Love in the Time of Algorithms
What the New York Times’ wedding announcements sometimes lack in joy and passion, they make up for in good breeding. And judging by a collection of wordclouds culled from the Vows sections over the past few decades, it seems the basic ingredients of an upper-crust wedding don’t change all that much year to year.
The bros from Rap Genius opened up the final day of TechCrunch Disrupt NY with a very special announcement. They’re launching soon a new vertical called News Genius, which follows the paradigm of Rap Genius. However, instead of analyzing 2 Chainz lyrics, the site will explain news-related clippings and documents. That sort of sounds like journalism!
“I want Barack Obama to explain the news, the constitution and Jay-Z’s ‘99 Problems,’” semi-joked cofounder Mahbog Moghadam, adding that “there has to be a legal explanation behind that.” The site, which was the idea of investor/”godfather” Ben Horowitz, has already softly launched judging by its Twitter account.
Teach Me How to Startup
Your Name Here A Silicon Valley source had the pleasure of dining near Path cofounder Dave Morin and his wife, Brit.co founder Brit Morin recently. Mr. Morin spoke about the future of Path while Ms. Morin, a DIY enthusiast, used crayons provide by the restaurant to doodle on the paper table cloth, said the source. There were rainbows, flowers and balloons, but our favorite was a drawing of the Brit.co logo, with “Morin” written underneath and an arrow pointed towards Ms. Morin (just in case the restaurant staff didn’t recognize her). That’s one way to disrupt advertising, we suppose. Our tipster was kind enough to snap a pic on their way out.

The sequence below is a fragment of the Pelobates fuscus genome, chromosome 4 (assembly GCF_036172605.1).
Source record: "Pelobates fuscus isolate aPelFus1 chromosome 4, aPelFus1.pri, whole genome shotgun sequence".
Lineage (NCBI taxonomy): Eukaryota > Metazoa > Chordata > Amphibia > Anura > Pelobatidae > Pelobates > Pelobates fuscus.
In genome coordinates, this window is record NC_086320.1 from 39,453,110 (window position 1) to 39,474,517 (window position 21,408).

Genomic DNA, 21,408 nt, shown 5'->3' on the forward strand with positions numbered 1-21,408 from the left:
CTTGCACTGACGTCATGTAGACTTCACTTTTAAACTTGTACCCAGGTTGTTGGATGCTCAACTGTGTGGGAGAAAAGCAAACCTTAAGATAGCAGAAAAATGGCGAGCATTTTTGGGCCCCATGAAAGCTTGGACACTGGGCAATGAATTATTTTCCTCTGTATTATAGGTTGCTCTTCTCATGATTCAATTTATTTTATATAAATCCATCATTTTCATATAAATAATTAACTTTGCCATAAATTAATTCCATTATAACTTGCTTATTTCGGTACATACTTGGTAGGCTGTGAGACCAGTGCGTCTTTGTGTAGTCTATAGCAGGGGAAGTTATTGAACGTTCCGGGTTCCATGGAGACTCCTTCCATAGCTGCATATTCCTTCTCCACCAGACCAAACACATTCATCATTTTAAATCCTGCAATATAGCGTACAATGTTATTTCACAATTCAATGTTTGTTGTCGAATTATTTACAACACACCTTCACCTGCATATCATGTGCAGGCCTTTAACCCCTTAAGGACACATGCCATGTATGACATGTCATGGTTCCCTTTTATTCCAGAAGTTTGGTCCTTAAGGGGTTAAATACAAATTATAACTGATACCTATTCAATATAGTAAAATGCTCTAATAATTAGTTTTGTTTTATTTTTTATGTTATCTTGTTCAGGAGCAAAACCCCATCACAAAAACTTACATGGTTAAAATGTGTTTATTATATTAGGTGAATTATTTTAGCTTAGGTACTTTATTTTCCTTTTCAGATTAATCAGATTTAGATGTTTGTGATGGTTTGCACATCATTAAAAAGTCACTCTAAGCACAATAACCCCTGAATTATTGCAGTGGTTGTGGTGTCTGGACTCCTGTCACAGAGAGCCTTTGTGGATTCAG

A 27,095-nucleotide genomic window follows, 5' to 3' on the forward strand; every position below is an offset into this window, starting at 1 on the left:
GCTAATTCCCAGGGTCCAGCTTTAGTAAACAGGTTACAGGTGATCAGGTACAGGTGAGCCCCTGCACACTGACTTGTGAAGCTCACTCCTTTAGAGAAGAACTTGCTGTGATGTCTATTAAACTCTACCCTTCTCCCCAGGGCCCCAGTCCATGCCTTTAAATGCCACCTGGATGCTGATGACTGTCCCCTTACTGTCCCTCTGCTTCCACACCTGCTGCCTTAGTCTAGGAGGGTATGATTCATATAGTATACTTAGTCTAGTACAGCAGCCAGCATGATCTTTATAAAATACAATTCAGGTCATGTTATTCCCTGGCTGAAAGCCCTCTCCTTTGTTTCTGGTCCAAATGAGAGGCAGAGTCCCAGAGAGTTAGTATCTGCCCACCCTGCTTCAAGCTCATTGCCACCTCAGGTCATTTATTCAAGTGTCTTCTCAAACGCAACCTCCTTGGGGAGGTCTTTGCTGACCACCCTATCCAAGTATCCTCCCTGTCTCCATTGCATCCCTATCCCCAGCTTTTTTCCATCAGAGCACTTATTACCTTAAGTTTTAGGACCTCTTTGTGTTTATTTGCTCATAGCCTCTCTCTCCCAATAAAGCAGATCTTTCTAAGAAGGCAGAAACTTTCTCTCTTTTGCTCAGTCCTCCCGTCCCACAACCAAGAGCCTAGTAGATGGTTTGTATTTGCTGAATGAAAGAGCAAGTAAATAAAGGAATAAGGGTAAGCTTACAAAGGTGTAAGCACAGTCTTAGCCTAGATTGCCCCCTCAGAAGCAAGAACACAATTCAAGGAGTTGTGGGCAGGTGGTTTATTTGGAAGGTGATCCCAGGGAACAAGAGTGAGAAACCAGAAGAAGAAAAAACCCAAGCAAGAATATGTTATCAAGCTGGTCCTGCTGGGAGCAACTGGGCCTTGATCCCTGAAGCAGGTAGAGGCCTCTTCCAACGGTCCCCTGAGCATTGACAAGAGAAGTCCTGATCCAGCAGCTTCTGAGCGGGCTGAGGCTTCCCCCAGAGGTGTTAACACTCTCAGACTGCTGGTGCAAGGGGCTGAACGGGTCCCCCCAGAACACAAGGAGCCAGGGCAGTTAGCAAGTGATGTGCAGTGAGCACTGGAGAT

Happy Internet, Mr. President Twice this week in conversation with tech types, Betabeat was asked when Reddit cofounder Alexis Ohanian was running for office already. The 29-year-old credited with helping to defeat SOPA/PIPA already toured the country (in a bus once leased for John McCain’s “Straight Talk Express”) running for president of the Internet. But with Sheryl Sandberg hot on his heels, isn’t it time to start campaigning for the real thing?
Mark Zuckerberg is hardly the first billionaire turned off by the antics of Rap Genius cofounder Mahbod Moghadam. As Betabeat learned while reporting a feature on the startup’s $15 million investment round from Andreessen Horowitz, Mr. Moghadam’s career in tech began only after he yapped his way out of an internship with Warren Buffet.
In the midst of the recession, Mr. Moghadam was given a year off–with reduced pay–from the law firm Dewey & LeBoeuf. Only Berkshire Hathaway found his personal blog, Beneficent Allah, where he wrote a satirical billable memo referencing the “Ballstate Insurance Company.” Allstate was a client of Dewey’s, the offer was rescinded and long story short, Mr. Moghadam now gets to dine with Nas.
Real Genius Andreessen Horowitz invested $15 million in Rap Genius to help its Ivy League cofounders to annotate the Internet. But how much will they have to pay to rein in the braggadocious Mahbod Moghadam?